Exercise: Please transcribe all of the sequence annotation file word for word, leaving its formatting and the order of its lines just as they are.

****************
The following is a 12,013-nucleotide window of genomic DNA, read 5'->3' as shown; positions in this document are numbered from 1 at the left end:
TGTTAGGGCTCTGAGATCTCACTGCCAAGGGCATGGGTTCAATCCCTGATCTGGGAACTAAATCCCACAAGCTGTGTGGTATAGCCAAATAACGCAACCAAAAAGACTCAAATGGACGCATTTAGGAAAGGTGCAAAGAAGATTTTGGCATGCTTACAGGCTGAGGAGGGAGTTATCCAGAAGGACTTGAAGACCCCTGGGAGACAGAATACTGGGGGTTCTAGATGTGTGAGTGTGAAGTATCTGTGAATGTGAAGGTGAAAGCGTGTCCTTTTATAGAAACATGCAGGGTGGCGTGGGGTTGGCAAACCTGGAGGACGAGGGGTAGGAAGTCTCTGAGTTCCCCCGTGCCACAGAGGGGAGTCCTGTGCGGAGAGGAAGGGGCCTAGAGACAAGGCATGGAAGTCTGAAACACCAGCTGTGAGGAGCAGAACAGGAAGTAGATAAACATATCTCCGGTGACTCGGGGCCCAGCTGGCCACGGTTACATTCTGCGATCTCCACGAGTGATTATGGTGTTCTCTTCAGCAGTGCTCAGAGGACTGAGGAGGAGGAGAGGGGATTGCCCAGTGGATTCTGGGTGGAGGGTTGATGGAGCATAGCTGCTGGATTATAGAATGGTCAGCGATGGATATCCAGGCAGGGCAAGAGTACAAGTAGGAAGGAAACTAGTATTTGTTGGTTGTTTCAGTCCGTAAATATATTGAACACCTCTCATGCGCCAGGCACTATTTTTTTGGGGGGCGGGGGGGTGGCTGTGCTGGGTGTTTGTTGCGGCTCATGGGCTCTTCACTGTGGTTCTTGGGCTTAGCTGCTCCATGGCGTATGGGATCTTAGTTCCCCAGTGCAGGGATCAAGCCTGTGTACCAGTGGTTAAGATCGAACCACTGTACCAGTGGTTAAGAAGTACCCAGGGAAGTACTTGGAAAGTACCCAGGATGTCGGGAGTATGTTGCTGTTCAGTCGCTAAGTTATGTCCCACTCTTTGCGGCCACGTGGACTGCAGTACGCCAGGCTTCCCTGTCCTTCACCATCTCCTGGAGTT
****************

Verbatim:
The following is a 12,013-nucleotide window of genomic DNA, read 5'->3' as shown; positions in this document are numbered from 1 at the left end:
TGTTAGGGCTCTGAGATCTCACTGCCAAGGGCATGGGTTCAATCCCTGATCTGGGAACTAAATCCCACAAGCTGTGTGGTATAGCCAAATAACGCAACCAAAAAGACTCAAATGGACGCATTTAGGAAAGGTGCAAAGAAGATTTTGGCATGCTTACAGGCTGAGGAGGGAGTTATCCAGAAGGACTTGAAGACCCCTGGGAGACAGAATACTGGGGGTTCTAGATGTGTGAGTGTGAAGTATCTGTGAATGTGAAGGTGAAAGCGTGTCCTTTTATAGAAACATGCAGGGTGGCGTGGGGTTGGCAAACCTGGAGGACGAGGGGTAGGAAGTCTCTGAGTTCCCCCGTGCCACAGAGGGGAGTCCTGTGCGGAGAGGAAGGGGCCTAGAGACAAGGCATGGAAGTCTGAAACACCAGCTGTGAGGAGCAGAACAGGAAGTAGATAAACATATCTCCGGTGACTCGGGGCCCAGCTGGCCACGGTTACATTCTGCGATCTCCACGAGTGATTATGGTGTTCTCTTCAGCAGTGCTCAGAGGACTGAGGAGGAGGAGAGGGGATTGCCCAGTGGATTCTGGGTGGAGGGTTGATGGAGCATAGCTGCTGGATTATAGAATGGTCAGCGATGGATATCCAGGCAGGGCAAGAGTACAAGTAGGAAGGAAACTAGTATTTGTTGGTTGTTTCAGTCCGTAAATATATTGAACACCTCTCATGCGCCAGGCACTATTTTTTTGGGGGGCGGGGGGGTGGCTGTGCTGGGTGTTTGTTGCGGCTCATGGGCTCTTCACTGTGGTTCTTGGGCTTAGCTGCTCCATGGCGTATGGGATCTTAGTTCCCCAGTGCAGGGATCAAGCCTGTGTACCAGTGGTTAAGATCGAACCACTGTACCAGTGGTTAAGAAGTACCCAGGGAAGTACTTGGAAAGTACCCAGGATGTCGGGAGTATGTTGCTGTTCAGTCGCTAAGTTATGTCCCACTCTTTGCGGCCACGTGGACTGCAGTACGCCAGGCTTCCCTGTCCTTCACCATCTCCTGGAGTT